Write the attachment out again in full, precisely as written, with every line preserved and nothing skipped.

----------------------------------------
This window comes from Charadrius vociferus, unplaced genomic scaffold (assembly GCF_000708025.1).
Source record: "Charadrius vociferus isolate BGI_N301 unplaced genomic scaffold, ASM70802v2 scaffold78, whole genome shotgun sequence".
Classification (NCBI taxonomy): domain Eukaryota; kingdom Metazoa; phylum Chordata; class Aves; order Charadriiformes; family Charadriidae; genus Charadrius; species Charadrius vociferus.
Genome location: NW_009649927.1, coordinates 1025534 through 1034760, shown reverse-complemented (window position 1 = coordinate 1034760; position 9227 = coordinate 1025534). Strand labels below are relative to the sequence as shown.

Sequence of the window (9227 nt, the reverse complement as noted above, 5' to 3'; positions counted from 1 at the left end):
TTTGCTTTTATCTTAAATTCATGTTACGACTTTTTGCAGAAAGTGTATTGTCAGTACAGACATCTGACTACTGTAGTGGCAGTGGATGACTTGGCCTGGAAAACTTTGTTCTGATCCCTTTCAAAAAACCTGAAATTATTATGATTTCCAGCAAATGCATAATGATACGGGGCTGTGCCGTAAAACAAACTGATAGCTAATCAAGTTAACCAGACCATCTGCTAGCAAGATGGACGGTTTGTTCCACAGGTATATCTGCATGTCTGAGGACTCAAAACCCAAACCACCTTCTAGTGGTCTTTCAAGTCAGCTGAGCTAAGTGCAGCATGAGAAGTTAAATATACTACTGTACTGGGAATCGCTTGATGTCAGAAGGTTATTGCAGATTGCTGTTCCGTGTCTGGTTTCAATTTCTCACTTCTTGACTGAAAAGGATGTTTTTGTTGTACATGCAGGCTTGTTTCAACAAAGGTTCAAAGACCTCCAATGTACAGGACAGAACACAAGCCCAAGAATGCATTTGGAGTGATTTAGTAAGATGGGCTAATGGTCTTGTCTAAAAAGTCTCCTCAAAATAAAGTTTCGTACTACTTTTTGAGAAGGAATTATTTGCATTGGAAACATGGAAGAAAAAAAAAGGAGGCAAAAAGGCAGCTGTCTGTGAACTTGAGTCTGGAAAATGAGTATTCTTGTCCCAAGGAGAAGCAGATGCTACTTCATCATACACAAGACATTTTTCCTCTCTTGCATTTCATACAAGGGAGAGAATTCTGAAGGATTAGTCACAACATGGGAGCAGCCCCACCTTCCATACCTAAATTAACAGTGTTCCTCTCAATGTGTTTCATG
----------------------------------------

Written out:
This window comes from Charadrius vociferus, unplaced genomic scaffold (assembly GCF_000708025.1).
Source record: "Charadrius vociferus isolate BGI_N301 unplaced genomic scaffold, ASM70802v2 scaffold78, whole genome shotgun sequence".
Classification (NCBI taxonomy): domain Eukaryota; kingdom Metazoa; phylum Chordata; class Aves; order Charadriiformes; family Charadriidae; genus Charadrius; species Charadrius vociferus.
Genome location: NW_009649927.1, coordinates 1025534 through 1034760, shown reverse-complemented (window position 1 = coordinate 1034760; position 9227 = coordinate 1025534). Strand labels below are relative to the sequence as shown.

Sequence of the window (9227 nt, the reverse complement as noted above, 5' to 3'; positions counted from 1 at the left end):
TTTGCTTTTATCTTAAATTCATGTTACGACTTTTTGCAGAAAGTGTATTGTCAGTACAGACATCTGACTACTGTAGTGGCAGTGGATGACTTGGCCTGGAAAACTTTGTTCTGATCCCTTTCAAAAAACCTGAAATTATTATGATTTCCAGCAAATGCATAATGATACGGGGCTGTGCCGTAAAACAAACTGATAGCTAATCAAGTTAACCAGACCATCTGCTAGCAAGATGGACGGTTTGTTCCACAGGTATATCTGCATGTCTGAGGACTCAAAACCCAAACCACCTTCTAGTGGTCTTTCAAGTCAGCTGAGCTAAGTGCAGCATGAGAAGTTAAATATACTACTGTACTGGGAATCGCTTGATGTCAGAAGGTTATTGCAGATTGCTGTTCCGTGTCTGGTTTCAATTTCTCACTTCTTGACTGAAAAGGATGTTTTTGTTGTACATGCAGGCTTGTTTCAACAAAGGTTCAAAGACCTCCAATGTACAGGACAGAACACAAGCCCAAGAATGCATTTGGAGTGATTTAGTAAGATGGGCTAATGGTCTTGTCTAAAAAGTCTCCTCAAAATAAAGTTTCGTACTACTTTTTGAGAAGGAATTATTTGCATTGGAAACATGGAAGAAAAAAAAAGGAGGCAAAAAGGCAGCTGTCTGTGAACTTGAGTCTGGAAAATGAGTATTCTTGTCCCAAGGAGAAGCAGATGCTACTTCATCATACACAAGACATTTTTCCTCTCTTGCATTTCATACAAGGGAGAGAATTCTGAAGGATTAGTCACAACATGGGAGCAGCCCCACCTTCCATACCTAAATTAACAGTGTTCCTCTCAATGTGTTTCATG